In CrystalDiskMark, sequential performance fell just short of CalDigit's claims, with writes hovering just about 135MB/s and reads not far behind at between 131 and 133MB/s. Although we didn't anticipate a performance difference between the USB-C and C-to-A cables, we tested both to verify and, as you can see in the chart, there was indeed no significant difference.

4KB random performance hit about 0.6MB/s writes and 1.5MB/s reads. Random performance is normal considering the limitations of a mechanical hard drive while the sequential performance in particular is relatively good for a 2.5-inch portable drive.

For a second opinion on sequential performance, we turned to ATTO Disk Benchmark. The ATTO results were in line with our initial tests, with writes maxing out at about 137MB/s and reads at just over 130MB/s


Performance is one thing, but CalDigit advertises (and charges extra for) the enhanced durability of the Tuff. While we weren't able to take the drive into an actual danger zone, we simulated several incidents here in the office to stress the Tuff's protective features.

We performed multiple drop tests from as low as 3 feet and as high as 8 feet onto both our low-pile office carpet and the ceramic tile in our office entryway. The drive bounced, rolled, and skidded but continued to perform perfectly when reconnected to our PC.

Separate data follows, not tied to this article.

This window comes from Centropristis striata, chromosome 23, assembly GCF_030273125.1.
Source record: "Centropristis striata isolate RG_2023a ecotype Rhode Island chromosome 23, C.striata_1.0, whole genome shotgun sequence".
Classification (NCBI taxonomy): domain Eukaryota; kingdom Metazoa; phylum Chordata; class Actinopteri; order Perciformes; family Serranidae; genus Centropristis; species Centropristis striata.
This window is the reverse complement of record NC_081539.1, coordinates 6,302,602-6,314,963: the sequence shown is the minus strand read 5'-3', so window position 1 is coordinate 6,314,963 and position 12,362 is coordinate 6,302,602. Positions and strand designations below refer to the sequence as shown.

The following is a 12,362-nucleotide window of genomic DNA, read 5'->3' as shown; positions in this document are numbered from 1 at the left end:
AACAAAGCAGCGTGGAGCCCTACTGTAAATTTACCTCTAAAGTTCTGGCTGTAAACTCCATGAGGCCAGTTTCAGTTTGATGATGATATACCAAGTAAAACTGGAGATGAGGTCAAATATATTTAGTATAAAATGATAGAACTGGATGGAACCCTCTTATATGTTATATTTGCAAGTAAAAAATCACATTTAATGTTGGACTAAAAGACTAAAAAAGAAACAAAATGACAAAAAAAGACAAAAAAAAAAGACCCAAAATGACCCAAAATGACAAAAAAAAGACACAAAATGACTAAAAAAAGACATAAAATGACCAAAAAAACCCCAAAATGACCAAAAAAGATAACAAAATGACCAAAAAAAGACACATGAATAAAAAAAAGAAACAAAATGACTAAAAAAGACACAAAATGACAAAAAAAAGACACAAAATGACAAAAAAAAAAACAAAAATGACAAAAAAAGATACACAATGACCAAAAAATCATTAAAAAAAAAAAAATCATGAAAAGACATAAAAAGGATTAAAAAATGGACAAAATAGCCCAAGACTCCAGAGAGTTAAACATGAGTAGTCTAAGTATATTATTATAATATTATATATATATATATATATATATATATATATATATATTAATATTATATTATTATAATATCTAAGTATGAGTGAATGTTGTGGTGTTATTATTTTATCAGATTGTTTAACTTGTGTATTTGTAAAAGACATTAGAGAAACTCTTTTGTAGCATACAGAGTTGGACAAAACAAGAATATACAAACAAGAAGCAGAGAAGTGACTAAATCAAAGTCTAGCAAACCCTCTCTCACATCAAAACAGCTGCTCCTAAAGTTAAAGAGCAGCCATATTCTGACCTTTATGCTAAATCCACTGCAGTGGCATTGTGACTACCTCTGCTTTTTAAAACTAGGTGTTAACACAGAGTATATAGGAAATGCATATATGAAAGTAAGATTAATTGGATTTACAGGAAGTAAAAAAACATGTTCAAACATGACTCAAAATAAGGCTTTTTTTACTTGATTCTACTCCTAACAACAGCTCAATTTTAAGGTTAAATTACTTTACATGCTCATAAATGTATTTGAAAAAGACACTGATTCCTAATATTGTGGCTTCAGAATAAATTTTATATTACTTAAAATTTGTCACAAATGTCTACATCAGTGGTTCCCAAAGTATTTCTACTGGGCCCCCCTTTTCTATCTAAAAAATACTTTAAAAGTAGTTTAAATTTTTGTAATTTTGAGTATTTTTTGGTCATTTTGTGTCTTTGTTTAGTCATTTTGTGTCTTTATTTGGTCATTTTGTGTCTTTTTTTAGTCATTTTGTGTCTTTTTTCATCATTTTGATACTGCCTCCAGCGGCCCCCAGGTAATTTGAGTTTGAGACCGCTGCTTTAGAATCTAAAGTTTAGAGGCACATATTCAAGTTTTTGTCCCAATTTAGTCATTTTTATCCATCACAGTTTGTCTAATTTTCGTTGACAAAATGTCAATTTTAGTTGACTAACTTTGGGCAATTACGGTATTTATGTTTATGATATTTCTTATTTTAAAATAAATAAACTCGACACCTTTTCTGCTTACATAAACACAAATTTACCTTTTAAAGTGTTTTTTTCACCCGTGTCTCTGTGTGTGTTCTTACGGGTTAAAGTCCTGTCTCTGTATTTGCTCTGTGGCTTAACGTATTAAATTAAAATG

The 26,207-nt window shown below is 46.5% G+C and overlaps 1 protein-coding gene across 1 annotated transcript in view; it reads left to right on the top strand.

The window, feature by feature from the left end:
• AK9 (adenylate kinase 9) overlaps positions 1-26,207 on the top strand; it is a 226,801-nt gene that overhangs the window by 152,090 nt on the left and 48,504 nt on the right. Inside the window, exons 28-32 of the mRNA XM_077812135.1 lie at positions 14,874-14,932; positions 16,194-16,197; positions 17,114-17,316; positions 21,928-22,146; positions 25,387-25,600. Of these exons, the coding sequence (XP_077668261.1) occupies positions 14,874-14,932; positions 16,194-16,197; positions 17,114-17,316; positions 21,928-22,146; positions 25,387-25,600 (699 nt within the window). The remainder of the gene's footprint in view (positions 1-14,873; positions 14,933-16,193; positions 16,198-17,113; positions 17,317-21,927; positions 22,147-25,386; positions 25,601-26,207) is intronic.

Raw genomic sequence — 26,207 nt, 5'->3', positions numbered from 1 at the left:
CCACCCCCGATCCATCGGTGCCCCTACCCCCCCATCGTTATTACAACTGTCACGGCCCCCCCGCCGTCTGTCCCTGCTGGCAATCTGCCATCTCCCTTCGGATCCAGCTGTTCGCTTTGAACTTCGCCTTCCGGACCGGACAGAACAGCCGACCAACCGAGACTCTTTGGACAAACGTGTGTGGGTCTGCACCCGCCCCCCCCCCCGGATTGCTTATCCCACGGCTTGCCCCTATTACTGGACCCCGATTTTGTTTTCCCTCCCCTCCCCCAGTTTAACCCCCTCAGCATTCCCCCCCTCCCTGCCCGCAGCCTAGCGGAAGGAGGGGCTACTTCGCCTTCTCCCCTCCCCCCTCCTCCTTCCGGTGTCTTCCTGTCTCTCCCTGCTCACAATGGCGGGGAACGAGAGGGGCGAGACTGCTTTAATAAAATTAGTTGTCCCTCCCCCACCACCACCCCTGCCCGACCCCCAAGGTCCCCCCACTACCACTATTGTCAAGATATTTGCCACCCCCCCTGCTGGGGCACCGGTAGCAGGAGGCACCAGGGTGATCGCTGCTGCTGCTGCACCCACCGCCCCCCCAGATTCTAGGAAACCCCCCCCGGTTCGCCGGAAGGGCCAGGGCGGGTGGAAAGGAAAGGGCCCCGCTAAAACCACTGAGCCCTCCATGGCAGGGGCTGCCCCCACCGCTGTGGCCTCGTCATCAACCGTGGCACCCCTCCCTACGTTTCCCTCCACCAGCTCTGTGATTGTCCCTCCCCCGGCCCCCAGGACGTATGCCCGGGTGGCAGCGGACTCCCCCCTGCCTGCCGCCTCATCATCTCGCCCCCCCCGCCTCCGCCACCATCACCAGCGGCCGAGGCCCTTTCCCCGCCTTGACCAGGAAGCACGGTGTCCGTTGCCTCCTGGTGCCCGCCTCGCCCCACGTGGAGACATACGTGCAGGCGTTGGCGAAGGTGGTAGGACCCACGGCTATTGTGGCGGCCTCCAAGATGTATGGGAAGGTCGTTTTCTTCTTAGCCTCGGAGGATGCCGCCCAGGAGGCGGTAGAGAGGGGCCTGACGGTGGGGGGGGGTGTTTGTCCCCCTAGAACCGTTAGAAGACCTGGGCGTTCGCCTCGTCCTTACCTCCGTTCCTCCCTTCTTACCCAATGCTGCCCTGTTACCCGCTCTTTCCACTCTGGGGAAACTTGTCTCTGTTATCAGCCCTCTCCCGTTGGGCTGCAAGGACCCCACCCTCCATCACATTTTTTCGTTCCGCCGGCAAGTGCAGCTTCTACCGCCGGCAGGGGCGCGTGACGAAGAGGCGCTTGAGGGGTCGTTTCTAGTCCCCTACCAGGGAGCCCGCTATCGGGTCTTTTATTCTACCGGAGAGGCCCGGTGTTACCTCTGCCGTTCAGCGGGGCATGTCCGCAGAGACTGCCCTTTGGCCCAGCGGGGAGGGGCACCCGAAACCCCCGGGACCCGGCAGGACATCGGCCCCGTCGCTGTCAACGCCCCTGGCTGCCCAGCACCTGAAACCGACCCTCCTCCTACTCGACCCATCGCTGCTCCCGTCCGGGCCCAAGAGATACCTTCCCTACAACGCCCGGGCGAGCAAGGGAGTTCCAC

For the water test, we filled up a plastic drawer with cold water and simply tossed the drive in (making sure that the silicon cover was secure over the drive's USB-C port). We weren't able to test submersion to the full 1 meter that CalDigit advertises (because we simply didn't have a suitable container that was large enough), but we left the Tuff completely submersed in about 6 inches of water for over an hour.

At the end of the test, we removed the drive, allowed it to dry off completely, and then carefully exposed the USB-C port, making sure to have paper towels on had to spot-dry any remaining water that may have been caught under the bumper. Once we were confident that everything was dry, we connected the drive to our PC and, somewhat amazingly, everything worked fine.

The one issue we encountered is that the drive's serial number, which is printed on an adhesive label stuck to the edge of the drive opposite the USB-C port, fell right off following the water test. This isn't a major problem, especially considering that the protection of the drive's data is the most important factor, but those likely to get this drive wet may want to make a separate note of the serial number in the event that it is required for warranty service.

Once our durability tests were complete, we took a look inside. The drive can be opened by prying off the plastic covers on the ends of the drive to expose four Phillips screws. Removing the screws allows you to pry off the outer covers, including the SATA to USB adapter. These two covers are surrounded by a water proofing gasket. Once those are removed, the drive can be slid out of the aluminum chassis, although this is a bit tricky as the drive, too, has its own inner gasket.